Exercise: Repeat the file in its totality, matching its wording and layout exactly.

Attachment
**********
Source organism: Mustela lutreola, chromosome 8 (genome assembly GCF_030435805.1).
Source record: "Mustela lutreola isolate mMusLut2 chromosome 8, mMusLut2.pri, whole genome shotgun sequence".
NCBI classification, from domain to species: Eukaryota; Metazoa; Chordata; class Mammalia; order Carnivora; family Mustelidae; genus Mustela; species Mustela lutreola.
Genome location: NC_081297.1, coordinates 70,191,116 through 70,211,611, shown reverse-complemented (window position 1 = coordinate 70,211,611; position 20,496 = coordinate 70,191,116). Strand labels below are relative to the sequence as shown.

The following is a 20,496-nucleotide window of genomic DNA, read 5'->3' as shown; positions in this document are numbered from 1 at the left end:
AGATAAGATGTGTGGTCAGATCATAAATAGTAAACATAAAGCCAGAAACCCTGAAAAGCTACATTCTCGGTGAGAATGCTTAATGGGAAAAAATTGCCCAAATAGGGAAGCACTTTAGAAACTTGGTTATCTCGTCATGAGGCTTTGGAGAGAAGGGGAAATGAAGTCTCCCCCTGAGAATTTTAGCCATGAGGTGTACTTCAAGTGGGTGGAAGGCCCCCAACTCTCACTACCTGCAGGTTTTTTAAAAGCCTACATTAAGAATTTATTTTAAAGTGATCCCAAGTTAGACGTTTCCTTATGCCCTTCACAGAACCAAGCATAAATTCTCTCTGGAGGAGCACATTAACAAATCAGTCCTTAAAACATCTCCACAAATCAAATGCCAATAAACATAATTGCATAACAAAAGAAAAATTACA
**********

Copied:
Source organism: Mustela lutreola, chromosome 8 (genome assembly GCF_030435805.1).
Source record: "Mustela lutreola isolate mMusLut2 chromosome 8, mMusLut2.pri, whole genome shotgun sequence".
NCBI classification, from domain to species: Eukaryota; Metazoa; Chordata; class Mammalia; order Carnivora; family Mustelidae; genus Mustela; species Mustela lutreola.
Genome location: NC_081297.1, coordinates 70,191,116 through 70,211,611, shown reverse-complemented (window position 1 = coordinate 70,211,611; position 20,496 = coordinate 70,191,116). Strand labels below are relative to the sequence as shown.

The following is a 20,496-nucleotide window of genomic DNA, read 5'->3' as shown; positions in this document are numbered from 1 at the left end:
AGATAAGATGTGTGGTCAGATCATAAATAGTAAACATAAAGCCAGAAACCCTGAAAAGCTACATTCTCGGTGAGAATGCTTAATGGGAAAAAATTGCCCAAATAGGGAAGCACTTTAGAAACTTGGTTATCTCGTCATGAGGCTTTGGAGAGAAGGGGAAATGAAGTCTCCCCCTGAGAATTTTAGCCATGAGGTGTACTTCAAGTGGGTGGAAGGCCCCCAACTCTCACTACCTGCAGGTTTTTTAAAAGCCTACATTAAGAATTTATTTTAAAGTGATCCCAAGTTAGACGTTTCCTTATGCCCTTCACAGAACCAAGCATAAATTCTCTCTGGAGGAGCACATTAACAAATCAGTCCTTAAAACATCTCCACAAATCAAATGCCAATAAACATAATTGCATAACAAAAGAAAAATTACA